“Why do I want an electric car if I can’t even pay the electricity bill?” asks Mehmed, a resident of Kasimpasa who goes to the mayor’s office of this neighborhood where Recep Tayyip Erdogan was born to ask for help. Wherever the eyes fixate, there are photos of a president who made the premiere of TOOG one of his campaign milestones, it is the first electric vehicle in a country where citizens are finding it increasingly difficult to make ends meet. The economic crisis, however, takes its toll on an Erdogan who is facing the second round of the presidential elections as a favorite, according to polls. In front of him will be the leader of the opposition, Kemal Kilicdaroglu.
Uncertainty grows in the streets about the outlook that is coming after the presidential elections and everyone who can changes their liras to dollars or euros. The net foreign exchange reserves of Turkey’s central bank are negative for the first time since 2002 and the opposition accuses the president of emptying the reserves to prevent the collapse of the lira’s value against the dollar before the elections. In September 2021, a dollar was equivalent to 8 liras, a year later to 19, and now it exceeds 20. A direct consequence of this devaluation is strong inflation.
“The main reason why the economic crisis does not affect Erdogan as much as expected is that people prioritize security over the economy and (anti-LGTBQ) family values over bread on the table,” says the analyst. Imdat Oner. This researcher at the Jack D. Gordon Institute at the University of Florida establishes bridges with Argentina and warns of the risk of a Turkish “corralito” since “both countries have high inflation and have negative net reserves. In Argentina, this has led to the creation of multiple exchange rates. The government imposes controls on residents’ foreign currency. I expect similar cases in Türkiye after May 28. The black market has already started to appear in the last few weeks and I think currency controls will be applied, which will deepen the devaluation in the black market.”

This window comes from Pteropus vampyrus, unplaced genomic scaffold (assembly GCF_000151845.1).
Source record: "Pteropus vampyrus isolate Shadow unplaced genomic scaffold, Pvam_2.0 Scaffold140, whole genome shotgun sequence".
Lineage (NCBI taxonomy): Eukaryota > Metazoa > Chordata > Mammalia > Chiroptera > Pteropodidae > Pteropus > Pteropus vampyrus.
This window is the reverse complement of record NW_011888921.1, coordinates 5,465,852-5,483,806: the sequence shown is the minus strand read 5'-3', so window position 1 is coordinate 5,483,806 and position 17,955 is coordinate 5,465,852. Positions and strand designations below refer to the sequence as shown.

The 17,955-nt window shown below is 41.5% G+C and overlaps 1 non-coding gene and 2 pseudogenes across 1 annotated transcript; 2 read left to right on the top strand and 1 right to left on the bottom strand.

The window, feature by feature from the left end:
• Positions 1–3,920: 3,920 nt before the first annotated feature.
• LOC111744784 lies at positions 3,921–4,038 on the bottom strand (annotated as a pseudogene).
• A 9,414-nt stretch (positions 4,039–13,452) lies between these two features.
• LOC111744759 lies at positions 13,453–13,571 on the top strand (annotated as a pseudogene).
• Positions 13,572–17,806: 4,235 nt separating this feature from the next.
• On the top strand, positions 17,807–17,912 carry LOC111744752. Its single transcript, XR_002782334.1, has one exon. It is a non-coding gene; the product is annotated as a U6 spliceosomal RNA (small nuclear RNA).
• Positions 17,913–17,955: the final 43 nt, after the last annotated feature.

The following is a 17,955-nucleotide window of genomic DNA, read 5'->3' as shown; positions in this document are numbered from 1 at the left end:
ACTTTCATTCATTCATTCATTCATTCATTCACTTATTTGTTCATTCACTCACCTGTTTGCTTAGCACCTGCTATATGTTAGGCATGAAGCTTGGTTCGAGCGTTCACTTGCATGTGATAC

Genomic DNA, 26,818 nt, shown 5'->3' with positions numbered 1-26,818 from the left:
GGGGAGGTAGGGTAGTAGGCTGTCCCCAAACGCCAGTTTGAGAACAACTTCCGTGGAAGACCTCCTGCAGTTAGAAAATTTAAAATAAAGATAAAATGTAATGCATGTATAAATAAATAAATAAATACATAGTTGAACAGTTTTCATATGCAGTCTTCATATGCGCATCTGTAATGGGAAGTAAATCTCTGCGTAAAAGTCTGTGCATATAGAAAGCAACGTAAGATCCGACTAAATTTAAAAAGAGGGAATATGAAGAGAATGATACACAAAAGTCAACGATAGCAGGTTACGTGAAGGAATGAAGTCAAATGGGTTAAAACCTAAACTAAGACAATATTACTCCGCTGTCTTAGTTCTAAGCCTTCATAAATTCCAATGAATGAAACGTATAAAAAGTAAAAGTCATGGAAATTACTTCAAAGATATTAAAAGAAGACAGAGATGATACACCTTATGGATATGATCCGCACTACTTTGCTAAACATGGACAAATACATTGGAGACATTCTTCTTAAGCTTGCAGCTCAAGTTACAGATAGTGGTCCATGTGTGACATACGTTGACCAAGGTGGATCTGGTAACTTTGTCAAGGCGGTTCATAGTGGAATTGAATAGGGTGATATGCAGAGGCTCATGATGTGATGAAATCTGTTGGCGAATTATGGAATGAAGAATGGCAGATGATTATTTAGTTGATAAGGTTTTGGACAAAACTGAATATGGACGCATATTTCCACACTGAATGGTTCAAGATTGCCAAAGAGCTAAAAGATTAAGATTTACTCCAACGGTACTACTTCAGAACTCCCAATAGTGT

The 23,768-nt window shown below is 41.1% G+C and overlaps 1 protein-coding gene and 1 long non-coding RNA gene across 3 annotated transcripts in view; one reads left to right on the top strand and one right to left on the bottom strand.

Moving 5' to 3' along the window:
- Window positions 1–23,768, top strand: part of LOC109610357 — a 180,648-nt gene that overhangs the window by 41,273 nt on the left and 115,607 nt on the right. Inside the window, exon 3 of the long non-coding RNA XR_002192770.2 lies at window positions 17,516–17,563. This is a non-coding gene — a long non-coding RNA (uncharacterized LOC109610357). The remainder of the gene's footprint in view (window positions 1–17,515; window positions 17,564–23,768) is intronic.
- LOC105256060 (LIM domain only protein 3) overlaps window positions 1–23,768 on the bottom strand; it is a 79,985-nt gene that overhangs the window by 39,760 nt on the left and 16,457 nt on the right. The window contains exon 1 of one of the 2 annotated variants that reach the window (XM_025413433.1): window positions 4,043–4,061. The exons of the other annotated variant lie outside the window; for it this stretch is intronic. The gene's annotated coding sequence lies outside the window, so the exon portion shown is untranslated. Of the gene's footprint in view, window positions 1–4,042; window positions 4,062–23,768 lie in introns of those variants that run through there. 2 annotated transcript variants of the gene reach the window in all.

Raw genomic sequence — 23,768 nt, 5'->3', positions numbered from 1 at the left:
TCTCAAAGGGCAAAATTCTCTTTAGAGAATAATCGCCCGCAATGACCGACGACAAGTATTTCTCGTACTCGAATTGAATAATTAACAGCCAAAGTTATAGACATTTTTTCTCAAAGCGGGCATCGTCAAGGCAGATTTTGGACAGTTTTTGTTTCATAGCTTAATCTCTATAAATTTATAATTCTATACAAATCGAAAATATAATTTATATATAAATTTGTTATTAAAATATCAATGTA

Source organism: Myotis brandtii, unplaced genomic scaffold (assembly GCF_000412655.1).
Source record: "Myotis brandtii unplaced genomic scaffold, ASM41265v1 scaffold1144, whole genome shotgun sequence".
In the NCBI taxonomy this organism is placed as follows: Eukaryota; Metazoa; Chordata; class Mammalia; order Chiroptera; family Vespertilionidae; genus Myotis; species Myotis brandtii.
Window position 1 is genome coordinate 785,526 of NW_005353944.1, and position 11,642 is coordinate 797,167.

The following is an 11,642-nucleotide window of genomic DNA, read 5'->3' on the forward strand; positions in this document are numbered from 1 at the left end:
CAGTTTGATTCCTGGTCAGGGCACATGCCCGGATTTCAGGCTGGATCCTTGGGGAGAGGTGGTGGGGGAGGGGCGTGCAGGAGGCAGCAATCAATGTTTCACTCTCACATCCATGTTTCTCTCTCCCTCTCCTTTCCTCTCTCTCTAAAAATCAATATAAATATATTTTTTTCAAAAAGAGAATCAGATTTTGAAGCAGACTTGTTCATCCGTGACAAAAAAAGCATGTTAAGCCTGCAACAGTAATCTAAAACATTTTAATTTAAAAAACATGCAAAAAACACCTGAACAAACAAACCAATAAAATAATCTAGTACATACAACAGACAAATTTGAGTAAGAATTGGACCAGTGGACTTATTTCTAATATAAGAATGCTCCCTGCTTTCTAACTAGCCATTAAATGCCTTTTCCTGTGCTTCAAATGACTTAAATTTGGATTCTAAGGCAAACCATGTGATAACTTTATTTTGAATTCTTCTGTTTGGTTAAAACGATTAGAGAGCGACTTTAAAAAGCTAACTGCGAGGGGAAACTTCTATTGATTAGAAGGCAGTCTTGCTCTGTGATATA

At the moment, a limit of $5,000 (4,600 euros to change) for companies as the maximum daily amount that they can use from their accounts.
Interests and Islam
Inflation in Turkey stands at 44 percent, reached the 85 percent in October, but on the eve of the final appointment with the polls the Central Bank announced that it is keeping interest rates at 8.5 percent. Erdogan is the person who controls the country’s economy and does not plan to stray from his strategy of keeping interest rates low “because in his religious ideology interest is haram (sin) and he will go all the way with this approach,” explains a banking expert. International with more than two decades of experience in the country.
Erdogan’s theory is that high interest rates generate inflation and no one in his close circle has disputed a single decision for a long time. His tenacity has caused so far an uncontrolled rise in prices to levels that have made the prices of onions or cucumbers the subject of electoral debate.
The crisis drowns, but Erdogan found the rescue of Gulf countries that he did not want to specify and that sent money to resolve treasury tensions in the short term. In an interview with CNN-Turk, the president accused the opposition of resorting to “shadow forces” with the aim of collapsing the economy and revealed that “some Gulf states” they helped to alleviate “in the short term” the situation of the Central Bank. Certain of his victory at the polls, Erdogan said that he would visit the leaders of each of these countries to thank them for the injection of money.
All help is little in the face of key elections before which the president has thrown the house out the window paying the nation’s gas bills, increasing the minimum wage to set it at 8,500 lire (about 460 euros) or early retirement of civil servants.
The Economist Bilge Yilmaz, A member of the opposition, he took to Twitter to warn that in the event of Erdogan’s victory “the economy will stop, companies will go bankrupt, the black market will flourish and unemployment will grow. These elections are the last chance to save our economy.”
In the Turkish media there is no space for these messages and they only show the progress made by the government in recent decades, with preferential space for innovations such as the TOGG, the vehicle that brought Mehmed down the street from bitterness in Kasimpasa. The vast majority of the country is informed in Turkish, does not speak another language and follows the national media. They don’t know the inflation rate or the human rights violations, the only thing that exists for this part of Turkey is an Erdogan who has turned the country into a military power and their vote will be for Erdogan.
George is Digismak’s reported cum editor with 13 years of experience in Journalism